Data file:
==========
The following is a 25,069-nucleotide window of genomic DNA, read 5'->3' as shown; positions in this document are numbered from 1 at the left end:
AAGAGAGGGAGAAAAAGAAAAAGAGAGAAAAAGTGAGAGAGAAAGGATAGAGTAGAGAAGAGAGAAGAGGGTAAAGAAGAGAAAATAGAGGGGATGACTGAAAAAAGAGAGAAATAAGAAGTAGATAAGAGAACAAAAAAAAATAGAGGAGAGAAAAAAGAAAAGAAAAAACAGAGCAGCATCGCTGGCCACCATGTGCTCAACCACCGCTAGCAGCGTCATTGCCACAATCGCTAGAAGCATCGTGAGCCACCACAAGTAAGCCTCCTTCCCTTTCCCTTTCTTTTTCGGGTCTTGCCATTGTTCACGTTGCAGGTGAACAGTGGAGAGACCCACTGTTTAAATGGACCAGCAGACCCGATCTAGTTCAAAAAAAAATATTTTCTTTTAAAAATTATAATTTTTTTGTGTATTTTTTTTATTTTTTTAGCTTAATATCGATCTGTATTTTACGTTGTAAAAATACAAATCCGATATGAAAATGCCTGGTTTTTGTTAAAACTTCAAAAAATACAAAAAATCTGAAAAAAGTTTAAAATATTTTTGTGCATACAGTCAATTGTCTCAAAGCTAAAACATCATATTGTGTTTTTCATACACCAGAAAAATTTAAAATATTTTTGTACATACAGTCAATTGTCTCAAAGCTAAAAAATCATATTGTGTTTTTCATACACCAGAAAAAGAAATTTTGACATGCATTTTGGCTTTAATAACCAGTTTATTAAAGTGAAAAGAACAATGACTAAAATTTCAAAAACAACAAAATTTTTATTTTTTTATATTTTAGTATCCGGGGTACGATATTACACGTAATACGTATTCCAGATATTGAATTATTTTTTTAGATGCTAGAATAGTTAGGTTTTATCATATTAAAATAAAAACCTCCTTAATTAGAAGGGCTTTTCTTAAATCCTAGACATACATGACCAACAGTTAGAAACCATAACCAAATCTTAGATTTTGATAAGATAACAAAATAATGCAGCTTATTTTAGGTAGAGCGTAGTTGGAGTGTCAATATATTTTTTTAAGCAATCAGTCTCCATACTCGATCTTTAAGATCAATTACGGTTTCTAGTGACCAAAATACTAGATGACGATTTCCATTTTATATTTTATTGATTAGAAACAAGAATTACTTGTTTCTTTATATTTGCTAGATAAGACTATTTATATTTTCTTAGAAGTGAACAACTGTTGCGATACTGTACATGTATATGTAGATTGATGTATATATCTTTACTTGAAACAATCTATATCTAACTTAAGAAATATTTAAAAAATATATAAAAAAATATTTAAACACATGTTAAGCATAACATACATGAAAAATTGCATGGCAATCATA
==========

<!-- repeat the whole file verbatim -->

The following is a 25,069-nucleotide window of genomic DNA, read 5'->3' as shown; positions in this document are numbered from 1 at the left end:
AAGAGAGGGAGAAAAAGAAAAAGAGAGAAAAAGTGAGAGAGAAAGGATAGAGTAGAGAAGAGAGAAGAGGGTAAAGAAGAGAAAATAGAGGGGATGACTGAAAAAAGAGAGAAATAAGAAGTAGATAAGAGAACAAAAAAAAATAGAGGAGAGAAAAAAGAAAAGAAAAAACAGAGCAGCATCGCTGGCCACCATGTGCTCAACCACCGCTAGCAGCGTCATTGCCACAATCGCTAGAAGCATCGTGAGCCACCACAAGTAAGCCTCCTTCCCTTTCCCTTTCTTTTTCGGGTCTTGCCATTGTTCACGTTGCAGGTGAACAGTGGAGAGACCCACTGTTTAAATGGACCAGCAGACCCGATCTAGTTCAAAAAAAAATATTTTCTTTTAAAAATTATAATTTTTTTGTGTATTTTTTTTATTTTTTTAGCTTAATATCGATCTGTATTTTACGTTGTAAAAATACAAATCCGATATGAAAATGCCTGGTTTTTGTTAAAACTTCAAAAAATACAAAAAATCTGAAAAAAGTTTAAAATATTTTTGTGCATACAGTCAATTGTCTCAAAGCTAAAACATCATATTGTGTTTTTCATACACCAGAAAAATTTAAAATATTTTTGTACATACAGTCAATTGTCTCAAAGCTAAAAAATCATATTGTGTTTTTCATACACCAGAAAAAGAAATTTTGACATGCATTTTGGCTTTAATAACCAGTTTATTAAAGTGAAAAGAACAATGACTAAAATTTCAAAAACAACAAAATTTTTATTTTTTTATATTTTAGTATCCGGGGTACGATATTACACGTAATACGTATTCCAGATATTGAATTATTTTTTTAGATGCTAGAATAGTTAGGTTTTATCATATTAAAATAAAAACCTCCTTAATTAGAAGGGCTTTTCTTAAATCCTAGACATACATGACCAACAGTTAGAAACCATAACCAAATCTTAGATTTTGATAAGATAACAAAATAATGCAGCTTATTTTAGGTAGAGCGTAGTTGGAGTGTCAATATATTTTTTTAAGCAATCAGTCTCCATACTCGATCTTTAAGATCAATTACGGTTTCTAGTGACCAAAATACTAGATGACGATTTCCATTTTATATTTTATTGATTAGAAACAAGAATTACTTGTTTCTTTATATTTGCTAGATAAGACTATTTATATTTTCTTAGAAGTGAACAACTGTTGCGATACTGTACATGTATATGTAGATTGATGTATATATCTTTACTTGAAACAATCTATATCTAACTTAAGAAATATTTAAAAAATATATAAAAAAATATTTAAACACATGTTAAGCATAACATACATGAAAAATTGCATGGCAATCATA